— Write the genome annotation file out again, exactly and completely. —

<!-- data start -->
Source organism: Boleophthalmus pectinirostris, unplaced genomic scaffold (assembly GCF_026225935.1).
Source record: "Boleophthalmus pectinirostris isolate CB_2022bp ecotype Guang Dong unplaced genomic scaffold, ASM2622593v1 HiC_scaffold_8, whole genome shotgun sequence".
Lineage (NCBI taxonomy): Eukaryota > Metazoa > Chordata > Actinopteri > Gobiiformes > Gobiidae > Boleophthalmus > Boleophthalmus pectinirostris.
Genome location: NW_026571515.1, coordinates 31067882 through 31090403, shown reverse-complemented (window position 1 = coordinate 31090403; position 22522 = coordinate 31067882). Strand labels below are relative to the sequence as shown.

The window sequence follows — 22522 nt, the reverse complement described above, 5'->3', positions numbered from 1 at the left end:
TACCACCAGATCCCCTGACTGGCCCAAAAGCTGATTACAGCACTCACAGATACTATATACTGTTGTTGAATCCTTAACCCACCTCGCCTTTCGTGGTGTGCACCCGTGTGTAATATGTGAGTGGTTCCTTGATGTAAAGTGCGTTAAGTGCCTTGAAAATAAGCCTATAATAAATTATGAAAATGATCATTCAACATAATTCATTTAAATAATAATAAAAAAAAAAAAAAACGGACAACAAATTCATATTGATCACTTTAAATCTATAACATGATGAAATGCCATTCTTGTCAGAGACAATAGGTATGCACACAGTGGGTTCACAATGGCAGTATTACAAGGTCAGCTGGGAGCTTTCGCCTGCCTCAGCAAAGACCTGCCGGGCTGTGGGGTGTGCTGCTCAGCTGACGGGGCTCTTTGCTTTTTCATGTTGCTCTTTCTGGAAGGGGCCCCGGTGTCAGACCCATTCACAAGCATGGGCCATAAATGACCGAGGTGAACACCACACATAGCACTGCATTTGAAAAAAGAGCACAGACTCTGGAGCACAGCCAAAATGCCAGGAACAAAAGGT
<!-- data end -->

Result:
Source organism: Boleophthalmus pectinirostris, unplaced genomic scaffold (assembly GCF_026225935.1).
Source record: "Boleophthalmus pectinirostris isolate CB_2022bp ecotype Guang Dong unplaced genomic scaffold, ASM2622593v1 HiC_scaffold_8, whole genome shotgun sequence".
Lineage (NCBI taxonomy): Eukaryota > Metazoa > Chordata > Actinopteri > Gobiiformes > Gobiidae > Boleophthalmus > Boleophthalmus pectinirostris.
Genome location: NW_026571515.1, coordinates 31067882 through 31090403, shown reverse-complemented (window position 1 = coordinate 31090403; position 22522 = coordinate 31067882). Strand labels below are relative to the sequence as shown.

The window sequence follows — 22522 nt, the reverse complement described above, 5'->3', positions numbered from 1 at the left end:
TACCACCAGATCCCCTGACTGGCCCAAAAGCTGATTACAGCACTCACAGATACTATATACTGTTGTTGAATCCTTAACCCACCTCGCCTTTCGTGGTGTGCACCCGTGTGTAATATGTGAGTGGTTCCTTGATGTAAAGTGCGTTAAGTGCCTTGAAAATAAGCCTATAATAAATTATGAAAATGATCATTCAACATAATTCATTTAAATAATAATAAAAAAAAAAAAAAACGGACAACAAATTCATATTGATCACTTTAAATCTATAACATGATGAAATGCCATTCTTGTCAGAGACAATAGGTATGCACACAGTGGGTTCACAATGGCAGTATTACAAGGTCAGCTGGGAGCTTTCGCCTGCCTCAGCAAAGACCTGCCGGGCTGTGGGGTGTGCTGCTCAGCTGACGGGGCTCTTTGCTTTTTCATGTTGCTCTTTCTGGAAGGGGCCCCGGTGTCAGACCCATTCACAAGCATGGGCCATAAATGACCGAGGTGAACACCACACATAGCACTGCATTTGAAAAAAGAGCACAGACTCTGGAGCACAGCCAAAATGCCAGGAACAAAAGGT